Short-staffed railway police stall drive against roof-top travellers
Two months after starting a big drive to stop the deadly practice of rooftop travelling on suburban trains, the Railway Protection Force (RPF) called off the watch, citing lack of personnelmumbai Updated: Jun 08, 2016 00:51 IST
: Two months after starting an ambitious drive to apprehend rooftop travellers by photographing them and alerting the teams posted at major railway stations, the Railway Protection Force (RPF) called it off, starting June, due lack of personnel.
Until May this year, 14 people have been electrocuted while travelling on the rooftops of trains. In 2015, 16 people died in this way.
In a bid to curb rooftop travelling, the railways had been taking pictures of those who did so and appointed special teams at railway stations to arrest them. According to statistics, rooftop travelling is the second largest cause of railway accidents, after track-crossing.
The RPF has now shifted its focus to hawkers and transgenders who harass passengers. “The workforce is focusing on complaints related to hawkers and transgenders. As there has been a rise in the number of hawkers and transgenders at stations, there are fewer personnel to identify and apprehend rooftop travellers. So, the drive has been stopped,” said Sachin Bhalode, senior divisional security commissioner, RPF (Central Railway).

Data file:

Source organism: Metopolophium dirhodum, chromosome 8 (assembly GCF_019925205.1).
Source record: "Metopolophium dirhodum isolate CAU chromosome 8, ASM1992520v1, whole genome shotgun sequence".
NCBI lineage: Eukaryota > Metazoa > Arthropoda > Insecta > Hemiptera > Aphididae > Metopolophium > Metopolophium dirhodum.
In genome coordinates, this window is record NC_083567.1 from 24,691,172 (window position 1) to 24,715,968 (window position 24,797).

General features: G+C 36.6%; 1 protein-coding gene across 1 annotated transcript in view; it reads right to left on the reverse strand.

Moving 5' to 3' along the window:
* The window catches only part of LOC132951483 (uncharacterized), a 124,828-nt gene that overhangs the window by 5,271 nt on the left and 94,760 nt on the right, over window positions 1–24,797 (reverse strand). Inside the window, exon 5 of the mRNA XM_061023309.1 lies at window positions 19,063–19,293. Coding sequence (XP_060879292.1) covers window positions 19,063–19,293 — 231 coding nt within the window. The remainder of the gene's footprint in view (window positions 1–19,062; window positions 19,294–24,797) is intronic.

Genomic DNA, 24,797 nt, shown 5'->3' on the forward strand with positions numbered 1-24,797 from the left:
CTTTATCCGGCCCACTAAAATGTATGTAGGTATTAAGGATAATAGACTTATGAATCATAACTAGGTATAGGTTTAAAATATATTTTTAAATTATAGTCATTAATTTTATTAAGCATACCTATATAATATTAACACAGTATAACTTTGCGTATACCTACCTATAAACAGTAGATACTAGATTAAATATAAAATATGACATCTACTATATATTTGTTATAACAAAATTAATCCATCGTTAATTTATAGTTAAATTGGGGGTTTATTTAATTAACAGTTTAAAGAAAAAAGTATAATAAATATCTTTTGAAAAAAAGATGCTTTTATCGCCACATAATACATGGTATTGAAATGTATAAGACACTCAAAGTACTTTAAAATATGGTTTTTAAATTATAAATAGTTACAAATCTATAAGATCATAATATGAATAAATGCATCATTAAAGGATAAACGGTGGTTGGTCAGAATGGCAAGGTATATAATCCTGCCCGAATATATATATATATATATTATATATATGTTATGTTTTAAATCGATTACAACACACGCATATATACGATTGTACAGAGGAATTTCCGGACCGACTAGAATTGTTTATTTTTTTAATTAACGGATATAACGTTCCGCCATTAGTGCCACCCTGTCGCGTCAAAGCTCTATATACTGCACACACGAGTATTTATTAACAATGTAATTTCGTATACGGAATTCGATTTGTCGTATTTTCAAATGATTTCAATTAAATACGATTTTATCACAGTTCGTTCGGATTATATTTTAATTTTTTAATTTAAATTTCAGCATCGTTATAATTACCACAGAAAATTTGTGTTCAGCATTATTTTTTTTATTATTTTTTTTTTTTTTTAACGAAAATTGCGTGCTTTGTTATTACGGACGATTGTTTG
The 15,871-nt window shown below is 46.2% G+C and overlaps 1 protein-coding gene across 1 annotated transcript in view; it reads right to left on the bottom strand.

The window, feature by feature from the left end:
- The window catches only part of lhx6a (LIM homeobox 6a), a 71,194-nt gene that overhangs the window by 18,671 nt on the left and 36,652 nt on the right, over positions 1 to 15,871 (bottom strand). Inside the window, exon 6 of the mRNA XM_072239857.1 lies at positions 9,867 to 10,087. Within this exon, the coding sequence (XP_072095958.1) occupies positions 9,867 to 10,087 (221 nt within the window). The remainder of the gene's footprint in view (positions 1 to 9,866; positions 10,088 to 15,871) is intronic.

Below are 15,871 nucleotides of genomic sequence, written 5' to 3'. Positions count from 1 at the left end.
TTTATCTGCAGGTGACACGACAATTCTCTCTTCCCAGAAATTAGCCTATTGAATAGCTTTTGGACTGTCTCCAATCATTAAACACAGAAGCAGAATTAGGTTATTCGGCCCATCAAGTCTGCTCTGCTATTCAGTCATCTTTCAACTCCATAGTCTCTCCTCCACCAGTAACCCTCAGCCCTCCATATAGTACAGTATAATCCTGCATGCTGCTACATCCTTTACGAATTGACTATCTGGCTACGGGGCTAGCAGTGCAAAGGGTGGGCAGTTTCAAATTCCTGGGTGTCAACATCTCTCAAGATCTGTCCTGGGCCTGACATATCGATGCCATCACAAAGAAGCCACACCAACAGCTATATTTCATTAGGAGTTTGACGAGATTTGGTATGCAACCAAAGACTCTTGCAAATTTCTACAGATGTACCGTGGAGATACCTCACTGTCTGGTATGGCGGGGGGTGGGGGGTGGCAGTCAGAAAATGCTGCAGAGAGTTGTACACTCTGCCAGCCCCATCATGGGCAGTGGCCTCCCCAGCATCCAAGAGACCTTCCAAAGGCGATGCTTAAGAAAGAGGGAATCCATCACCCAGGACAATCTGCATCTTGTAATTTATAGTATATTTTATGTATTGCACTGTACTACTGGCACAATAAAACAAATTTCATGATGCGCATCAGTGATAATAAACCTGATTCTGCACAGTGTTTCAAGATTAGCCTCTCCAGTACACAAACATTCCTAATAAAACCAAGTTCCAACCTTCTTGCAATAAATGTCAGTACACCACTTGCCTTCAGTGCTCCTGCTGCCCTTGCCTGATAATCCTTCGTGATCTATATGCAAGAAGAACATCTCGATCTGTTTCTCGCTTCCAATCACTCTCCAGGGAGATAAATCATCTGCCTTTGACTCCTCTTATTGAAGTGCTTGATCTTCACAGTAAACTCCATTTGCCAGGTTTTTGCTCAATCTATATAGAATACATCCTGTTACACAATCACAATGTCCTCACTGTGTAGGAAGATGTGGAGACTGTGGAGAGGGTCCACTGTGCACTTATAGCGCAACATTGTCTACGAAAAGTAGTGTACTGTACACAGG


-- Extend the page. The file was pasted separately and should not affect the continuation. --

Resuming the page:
The drive began on April 10. Since rooftop travelling was mostly seen on the harbour line, stations were identified and teams of four to five RPF personnel were posted there to apprehend them.
The picture was then uploaded on a WhatsApp group — especially formed for the purpose — and the team was informed of the location of the offender. The RPF personnel would then arrest the rooftop traveller.
RPF officials said the drive was effective and the number of incidents had down drastically. The RPF apprehended as many as 141 people in April and 109 in May during the drive.
Most of the offenders were reported from Govandi station, the RPF said.